Scouts Pool
Scouts Pool

Once you’ve crossed the bridge, you’ll soon join a minor road. Admittedly, this road walking isn’t the funnest part of the walk. But, it’s necessary to take in order to get back to the car park to complete the walk.

How to Get to Bracklinn Falls

The quickest and easiest way to get to Bracklinn Falls is to drive there yourself. If you don’t have your own set of wheels, then we recommend hiring a car.

You can park for free at the Bracklinn Falls Car Park.

Car Hire

If you don’t have your own car, you should hire one using Discover Cars. Personally, we use Discover Cars and highly recommend them for finding your ideal car hire at an affordable price. Booking online is super easy and the free cancellation policy is great.

To find out more about renting a car with Discover Cars, read our Discover Cars review and Discover Cars Insurance review.

Public Transport

There is no public transport going to the Bracklinn Falls Car Park. But, it’s possible to reach Callander using public transport. As previously mentioned, you can do the Bracklinn Falls Circular Walk from Callander.


If you want to stay near Bracklinn Falls, then we recommend staying in the nearby town of Callander. There are plenty of fantastic accommodation options in Callander. Below, we’ll look at the best budget, mid-range and luxurious accommodation options.

  • Budget: you’ll be hard-pressed to find budget accommodation in Loch Lomond and the Trossachs National Park. But, Callander has some very reasonable options. With this in mind, we recommend the highly-rated Dreadnought Hotel. A solid backup option would be the Dalgair House Hotel.
  • Mid-range: there are plenty of awesome mid-range accommodation options in Callander. We recommend either The Waverley Hotel or The Crown Hotel.
  • Luxury: if you’re looking for somewhere really special to stay, in Callander, there are some excellent guest houses. For a luxurious stay, consider the popular Roman Camp Country House Hotel or the Lubnaig Guest House.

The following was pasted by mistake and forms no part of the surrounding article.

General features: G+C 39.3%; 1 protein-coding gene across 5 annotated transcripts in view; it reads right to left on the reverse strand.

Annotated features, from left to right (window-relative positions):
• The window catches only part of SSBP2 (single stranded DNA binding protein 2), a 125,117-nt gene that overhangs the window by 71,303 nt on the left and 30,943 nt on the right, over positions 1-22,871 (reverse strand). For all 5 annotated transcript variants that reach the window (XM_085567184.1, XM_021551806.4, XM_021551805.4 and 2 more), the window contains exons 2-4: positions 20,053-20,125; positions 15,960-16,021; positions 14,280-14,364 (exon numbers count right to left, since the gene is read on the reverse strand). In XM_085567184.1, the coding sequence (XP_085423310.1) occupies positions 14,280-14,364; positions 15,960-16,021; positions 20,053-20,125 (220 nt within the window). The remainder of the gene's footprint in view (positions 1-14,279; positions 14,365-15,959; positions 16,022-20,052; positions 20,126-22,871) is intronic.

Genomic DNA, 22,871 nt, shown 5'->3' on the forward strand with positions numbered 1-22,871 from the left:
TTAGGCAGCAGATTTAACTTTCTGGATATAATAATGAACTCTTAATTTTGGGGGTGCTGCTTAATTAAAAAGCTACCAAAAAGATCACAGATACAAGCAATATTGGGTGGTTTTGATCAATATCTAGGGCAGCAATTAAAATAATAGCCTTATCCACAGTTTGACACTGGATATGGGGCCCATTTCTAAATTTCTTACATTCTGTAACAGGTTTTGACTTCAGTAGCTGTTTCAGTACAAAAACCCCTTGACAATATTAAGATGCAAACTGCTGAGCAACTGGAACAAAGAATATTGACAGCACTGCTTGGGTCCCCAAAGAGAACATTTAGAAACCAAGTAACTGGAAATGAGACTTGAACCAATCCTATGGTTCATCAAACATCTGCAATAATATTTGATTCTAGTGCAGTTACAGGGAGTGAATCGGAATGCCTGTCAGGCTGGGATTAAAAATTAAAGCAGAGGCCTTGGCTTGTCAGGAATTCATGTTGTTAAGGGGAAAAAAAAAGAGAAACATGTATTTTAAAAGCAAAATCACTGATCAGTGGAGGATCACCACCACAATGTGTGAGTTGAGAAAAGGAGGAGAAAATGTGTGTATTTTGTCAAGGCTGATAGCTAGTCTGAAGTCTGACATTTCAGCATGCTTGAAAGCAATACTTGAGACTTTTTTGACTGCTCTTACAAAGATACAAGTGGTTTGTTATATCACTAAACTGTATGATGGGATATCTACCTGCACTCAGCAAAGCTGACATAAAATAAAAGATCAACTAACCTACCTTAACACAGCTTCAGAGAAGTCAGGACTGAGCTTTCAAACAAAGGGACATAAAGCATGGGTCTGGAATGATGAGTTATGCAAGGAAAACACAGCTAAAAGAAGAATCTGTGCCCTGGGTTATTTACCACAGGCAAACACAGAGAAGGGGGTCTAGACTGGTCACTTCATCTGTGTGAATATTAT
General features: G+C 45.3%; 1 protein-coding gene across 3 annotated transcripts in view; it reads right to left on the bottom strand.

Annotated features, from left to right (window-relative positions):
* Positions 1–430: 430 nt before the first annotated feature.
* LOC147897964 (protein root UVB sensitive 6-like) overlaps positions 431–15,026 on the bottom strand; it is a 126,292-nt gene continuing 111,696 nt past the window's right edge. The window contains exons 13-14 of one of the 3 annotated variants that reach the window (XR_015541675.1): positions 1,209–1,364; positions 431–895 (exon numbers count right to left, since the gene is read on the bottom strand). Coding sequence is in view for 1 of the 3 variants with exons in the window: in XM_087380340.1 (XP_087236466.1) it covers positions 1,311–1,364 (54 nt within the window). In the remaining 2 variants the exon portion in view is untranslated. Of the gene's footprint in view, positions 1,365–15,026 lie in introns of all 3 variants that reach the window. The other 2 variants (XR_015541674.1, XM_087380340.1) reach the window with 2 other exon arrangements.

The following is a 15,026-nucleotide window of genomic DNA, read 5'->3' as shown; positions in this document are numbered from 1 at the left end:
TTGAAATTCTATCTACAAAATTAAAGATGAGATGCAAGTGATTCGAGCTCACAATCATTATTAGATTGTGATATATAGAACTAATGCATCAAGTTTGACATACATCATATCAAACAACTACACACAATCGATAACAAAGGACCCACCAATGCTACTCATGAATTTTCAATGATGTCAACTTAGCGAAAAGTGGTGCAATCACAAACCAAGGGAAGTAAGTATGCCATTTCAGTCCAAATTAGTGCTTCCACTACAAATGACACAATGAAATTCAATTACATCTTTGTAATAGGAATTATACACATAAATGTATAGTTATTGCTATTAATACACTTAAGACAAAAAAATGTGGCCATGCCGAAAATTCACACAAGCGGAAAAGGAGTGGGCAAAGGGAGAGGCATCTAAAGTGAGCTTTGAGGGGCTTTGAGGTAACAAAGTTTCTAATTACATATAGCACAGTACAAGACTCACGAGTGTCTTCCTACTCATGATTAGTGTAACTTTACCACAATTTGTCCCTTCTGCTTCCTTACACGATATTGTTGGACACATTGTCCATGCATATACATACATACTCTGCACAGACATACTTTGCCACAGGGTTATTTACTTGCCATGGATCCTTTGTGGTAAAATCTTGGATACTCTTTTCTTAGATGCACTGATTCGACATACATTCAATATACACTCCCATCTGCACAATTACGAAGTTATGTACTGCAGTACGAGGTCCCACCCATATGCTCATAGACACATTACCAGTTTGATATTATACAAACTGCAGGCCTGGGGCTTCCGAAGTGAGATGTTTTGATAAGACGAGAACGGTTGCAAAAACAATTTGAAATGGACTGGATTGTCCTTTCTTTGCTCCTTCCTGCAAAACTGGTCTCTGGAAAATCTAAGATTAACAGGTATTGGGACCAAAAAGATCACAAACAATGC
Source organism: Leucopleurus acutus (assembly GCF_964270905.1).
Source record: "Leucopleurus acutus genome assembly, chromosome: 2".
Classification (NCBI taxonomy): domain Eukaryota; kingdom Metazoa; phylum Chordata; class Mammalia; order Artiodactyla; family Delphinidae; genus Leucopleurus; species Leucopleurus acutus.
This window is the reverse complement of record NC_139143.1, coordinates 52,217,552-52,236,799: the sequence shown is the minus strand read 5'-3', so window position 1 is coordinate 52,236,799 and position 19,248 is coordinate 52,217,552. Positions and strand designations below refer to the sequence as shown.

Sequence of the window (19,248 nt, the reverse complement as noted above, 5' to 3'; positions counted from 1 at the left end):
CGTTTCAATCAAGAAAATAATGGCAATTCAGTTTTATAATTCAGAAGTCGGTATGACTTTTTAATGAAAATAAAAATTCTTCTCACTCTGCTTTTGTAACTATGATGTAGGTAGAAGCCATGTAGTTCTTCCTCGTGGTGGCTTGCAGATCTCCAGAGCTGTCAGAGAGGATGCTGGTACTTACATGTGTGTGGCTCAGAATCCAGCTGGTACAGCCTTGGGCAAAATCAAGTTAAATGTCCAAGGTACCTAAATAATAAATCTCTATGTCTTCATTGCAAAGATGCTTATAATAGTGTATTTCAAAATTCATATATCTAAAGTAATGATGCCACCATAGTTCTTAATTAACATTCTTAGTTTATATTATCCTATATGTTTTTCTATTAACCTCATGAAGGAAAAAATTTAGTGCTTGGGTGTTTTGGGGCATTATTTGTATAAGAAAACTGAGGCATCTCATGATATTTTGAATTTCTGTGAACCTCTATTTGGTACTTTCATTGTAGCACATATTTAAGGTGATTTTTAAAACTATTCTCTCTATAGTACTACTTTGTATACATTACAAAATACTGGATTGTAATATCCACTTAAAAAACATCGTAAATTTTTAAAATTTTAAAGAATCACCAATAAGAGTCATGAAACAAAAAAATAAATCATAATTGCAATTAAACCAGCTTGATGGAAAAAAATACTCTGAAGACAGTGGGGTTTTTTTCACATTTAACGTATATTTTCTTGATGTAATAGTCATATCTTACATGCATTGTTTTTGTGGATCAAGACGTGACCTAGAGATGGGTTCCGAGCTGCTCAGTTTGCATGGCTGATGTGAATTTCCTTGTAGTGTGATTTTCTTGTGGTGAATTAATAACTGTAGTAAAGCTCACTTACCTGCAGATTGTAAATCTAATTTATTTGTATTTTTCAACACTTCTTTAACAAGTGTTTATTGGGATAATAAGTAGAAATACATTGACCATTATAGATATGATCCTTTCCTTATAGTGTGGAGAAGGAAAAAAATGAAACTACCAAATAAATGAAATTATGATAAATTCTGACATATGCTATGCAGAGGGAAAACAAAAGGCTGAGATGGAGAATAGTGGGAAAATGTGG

Best Time to Visit Bracklinn Falls

Usually, the best weather in Scotland is in May and June. Most visitors head to Scotland in the middle of the year (April to October) to take advantage of the warmer and dryer weather. So, visiting around this time should mean more pleasant weather whilst you’re chasing waterfalls.

Although, the falls are much more powerful and voluminous in winter. Additionally, there are fewer visitors in the wetter months. So, perhaps, the best time to visit the falls is during winter! Of course, at the end of the day, it comes down to your personal preference.

What to Do Nearby in the Trossachs

There are plenty of nice things to do in Callander itself. The town is one of the biggest in Loch Lomond and the Trossachs National Park. There are many lovely cafes, bars and restaurants to visit in Callander. On top of that, there are other attractions to visit just outside of Callander. Other than then Callander Crags, you’ve got the Little Leny Meadow, Bochastle Fort, Dunmore Fort and Samson’s Stone.

Feel free to visit the Callander Visitor Information Centre for more details about the area.

Otherwise, further afield in the wider area of the Trossachs, there is plenty of natural beauty to discover. The Queen Elizabeth Forest Park encompasses a large area of the Trossachs. Please read our Queen Elizabeth Forest Park guide to learn about all of the best lochs to see and walks to do in the Trossachs.

Read more: Loch Lomond Walks – The 26 Best Walks in Loch Lomond

Beck on the Ben Ledi trail looking towards Loch Lubnaig
Views of Loch Lubnaig from the Ben Ledi trail

Other Loch Lomond Waterfalls